Ethical and CSR Issues
The first issue that becomes after the review of the Mobil Indonesia case is that the local government and the international company did not have a mutual understanding of how they should fulfill their responsibilities and benefit the community. The process of attaining organizational goals became flawed due to the difference in awareness levels that Mobil and the government displayed when interacting with each other. Mobil’s strong inclination toward the achievement of personal and political objectives became a thoroughly devastating factor that severely limited its chances to take fair advantage of the existing opportunities. Knowing that Mobil did not have a certain agenda either, it may be concluded that the key problem with CSR in terms of the lack of awareness related to the question of how the corporation would be able to restore local trust after disregarding the needs of resident Indonesian people. Therefore, the unwillingness to follow core CSR principles affected Mobil to an extent where the company had to reposition itself and lose time and resources trying to refurbish its competitive advantages.
The second issue that is perfectly outlined throughout the case is the evident mismatch between the interests of the beneficiaries and the expectations displayed by Mobil. The uncertainty characteristic of the Indonesian community played a negative role and deteriorated the relationship between Mobil and the local stakeholders, paving the way for an increased number of conflicts that would further weaken the corporation’s position in the overseas market. In the case of Mobil, there were no NGOs that could protect the company from addressing the mismatch in a swift manner and develop a different penetration strategy that would not put any strain on the enterprise’s monetary and resource-based condition. Before any of the activities were completed by Mobil, the company’s executives should have run the needs assessment to gain more insight into what could be essential for the local stakeholders.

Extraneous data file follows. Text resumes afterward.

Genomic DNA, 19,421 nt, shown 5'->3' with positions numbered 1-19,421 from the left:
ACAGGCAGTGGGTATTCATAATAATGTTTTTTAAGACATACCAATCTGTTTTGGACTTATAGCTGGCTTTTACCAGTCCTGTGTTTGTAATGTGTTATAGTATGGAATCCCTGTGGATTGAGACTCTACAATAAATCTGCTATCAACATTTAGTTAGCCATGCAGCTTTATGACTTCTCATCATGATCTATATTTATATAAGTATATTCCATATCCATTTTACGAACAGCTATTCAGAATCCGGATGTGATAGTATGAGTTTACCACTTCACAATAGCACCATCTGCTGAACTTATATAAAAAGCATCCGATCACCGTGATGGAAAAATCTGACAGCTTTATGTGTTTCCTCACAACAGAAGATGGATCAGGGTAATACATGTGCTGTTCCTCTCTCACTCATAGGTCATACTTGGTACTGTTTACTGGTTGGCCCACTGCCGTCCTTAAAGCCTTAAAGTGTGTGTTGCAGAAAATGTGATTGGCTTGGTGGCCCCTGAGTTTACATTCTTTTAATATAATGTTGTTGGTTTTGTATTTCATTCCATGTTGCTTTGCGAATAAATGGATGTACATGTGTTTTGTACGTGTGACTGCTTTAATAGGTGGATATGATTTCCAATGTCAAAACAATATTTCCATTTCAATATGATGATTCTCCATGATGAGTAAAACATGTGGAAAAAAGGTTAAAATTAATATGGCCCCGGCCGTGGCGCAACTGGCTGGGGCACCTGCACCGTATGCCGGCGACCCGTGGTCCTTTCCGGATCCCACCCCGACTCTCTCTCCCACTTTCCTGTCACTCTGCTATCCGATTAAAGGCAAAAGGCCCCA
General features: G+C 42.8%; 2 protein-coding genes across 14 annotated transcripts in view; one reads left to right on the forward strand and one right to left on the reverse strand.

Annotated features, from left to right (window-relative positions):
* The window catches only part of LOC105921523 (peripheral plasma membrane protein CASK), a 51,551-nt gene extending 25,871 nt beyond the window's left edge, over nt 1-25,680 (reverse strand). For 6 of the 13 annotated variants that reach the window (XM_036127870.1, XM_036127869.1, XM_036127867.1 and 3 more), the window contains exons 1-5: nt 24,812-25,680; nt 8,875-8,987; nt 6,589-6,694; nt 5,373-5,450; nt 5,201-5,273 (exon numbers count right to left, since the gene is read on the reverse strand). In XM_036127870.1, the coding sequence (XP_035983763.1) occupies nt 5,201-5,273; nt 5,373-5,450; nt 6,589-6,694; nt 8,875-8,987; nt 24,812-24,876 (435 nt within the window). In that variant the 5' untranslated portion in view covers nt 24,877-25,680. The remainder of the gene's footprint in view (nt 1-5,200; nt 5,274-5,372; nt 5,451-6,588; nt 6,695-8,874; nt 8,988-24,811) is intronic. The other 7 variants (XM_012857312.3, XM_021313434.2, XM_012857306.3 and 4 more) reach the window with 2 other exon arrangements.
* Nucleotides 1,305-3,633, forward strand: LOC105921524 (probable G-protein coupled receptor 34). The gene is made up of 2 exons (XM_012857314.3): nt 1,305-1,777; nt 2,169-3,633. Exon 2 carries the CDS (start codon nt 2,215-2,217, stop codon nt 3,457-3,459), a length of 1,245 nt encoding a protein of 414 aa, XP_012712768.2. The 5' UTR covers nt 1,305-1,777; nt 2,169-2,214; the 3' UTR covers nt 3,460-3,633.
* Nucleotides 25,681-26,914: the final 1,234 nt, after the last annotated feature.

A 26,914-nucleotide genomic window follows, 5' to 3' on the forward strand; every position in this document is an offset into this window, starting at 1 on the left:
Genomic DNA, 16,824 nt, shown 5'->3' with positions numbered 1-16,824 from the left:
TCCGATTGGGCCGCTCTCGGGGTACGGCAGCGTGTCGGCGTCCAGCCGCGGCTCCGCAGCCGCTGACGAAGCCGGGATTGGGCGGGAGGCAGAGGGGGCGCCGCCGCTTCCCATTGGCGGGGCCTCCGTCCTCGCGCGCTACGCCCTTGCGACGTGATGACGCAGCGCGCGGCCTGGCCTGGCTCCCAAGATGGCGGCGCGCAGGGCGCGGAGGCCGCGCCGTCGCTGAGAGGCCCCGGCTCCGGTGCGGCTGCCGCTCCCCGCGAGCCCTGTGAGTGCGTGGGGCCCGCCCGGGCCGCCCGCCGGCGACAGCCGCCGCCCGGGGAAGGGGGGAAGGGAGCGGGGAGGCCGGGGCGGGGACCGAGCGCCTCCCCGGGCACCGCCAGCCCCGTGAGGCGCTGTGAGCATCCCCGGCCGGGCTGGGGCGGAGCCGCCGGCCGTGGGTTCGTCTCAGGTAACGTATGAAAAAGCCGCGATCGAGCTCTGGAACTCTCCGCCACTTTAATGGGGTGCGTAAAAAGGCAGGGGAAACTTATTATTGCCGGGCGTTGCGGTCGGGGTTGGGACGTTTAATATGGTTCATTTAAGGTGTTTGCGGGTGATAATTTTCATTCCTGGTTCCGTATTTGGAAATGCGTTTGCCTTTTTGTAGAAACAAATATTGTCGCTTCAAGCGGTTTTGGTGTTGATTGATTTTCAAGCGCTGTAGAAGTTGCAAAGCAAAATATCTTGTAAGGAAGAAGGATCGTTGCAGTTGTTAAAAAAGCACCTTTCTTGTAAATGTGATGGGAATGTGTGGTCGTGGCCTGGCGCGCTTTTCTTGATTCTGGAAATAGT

Another challenge that shall not be overlooked when discussing the case of Mobil extending its operations to Indonesia is the corporation’s negligence in relation to the sustainability of its activities. After trying to penetrate the Indonesian market, Mobil became somewhat exhausted in financial terms and could not protect itself from the impact of scarce resources. There was no chance for Mobil to sustain its beneficiaries, while the latter was struggling with sustaining themselves, too. Instead of rushing into its social activities, Mobil should have first evaluated the potential level of its sustainability. Instead, the oil industry mogul decided to make a long-lasting impact on the Indonesian industry without assessing any of the potential outcomes. By ignoring the areas where the positive impact could have been achieved, Mobil developed a situation where the beneficiaries realized that sustainability could not be achieved and turned away from the international oil company to pursue their own objectives.